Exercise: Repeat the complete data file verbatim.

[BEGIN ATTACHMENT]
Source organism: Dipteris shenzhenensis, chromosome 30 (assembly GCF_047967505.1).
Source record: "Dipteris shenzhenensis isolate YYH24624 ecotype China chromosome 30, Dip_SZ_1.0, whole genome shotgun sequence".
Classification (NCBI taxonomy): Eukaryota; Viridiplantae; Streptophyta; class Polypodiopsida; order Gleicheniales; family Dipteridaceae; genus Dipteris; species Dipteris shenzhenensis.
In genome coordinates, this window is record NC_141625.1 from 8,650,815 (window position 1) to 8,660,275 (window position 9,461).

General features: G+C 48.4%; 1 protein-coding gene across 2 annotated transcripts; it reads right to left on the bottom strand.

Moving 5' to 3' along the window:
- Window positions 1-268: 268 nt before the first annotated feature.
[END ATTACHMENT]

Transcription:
Source organism: Dipteris shenzhenensis, chromosome 30 (assembly GCF_047967505.1).
Source record: "Dipteris shenzhenensis isolate YYH24624 ecotype China chromosome 30, Dip_SZ_1.0, whole genome shotgun sequence".
Classification (NCBI taxonomy): Eukaryota; Viridiplantae; Streptophyta; class Polypodiopsida; order Gleicheniales; family Dipteridaceae; genus Dipteris; species Dipteris shenzhenensis.
In genome coordinates, this window is record NC_141625.1 from 8,650,815 (window position 1) to 8,660,275 (window position 9,461).

General features: G+C 48.4%; 1 protein-coding gene across 2 annotated transcripts; it reads right to left on the bottom strand.

Moving 5' to 3' along the window:
- Window positions 1-268: 268 nt before the first annotated feature.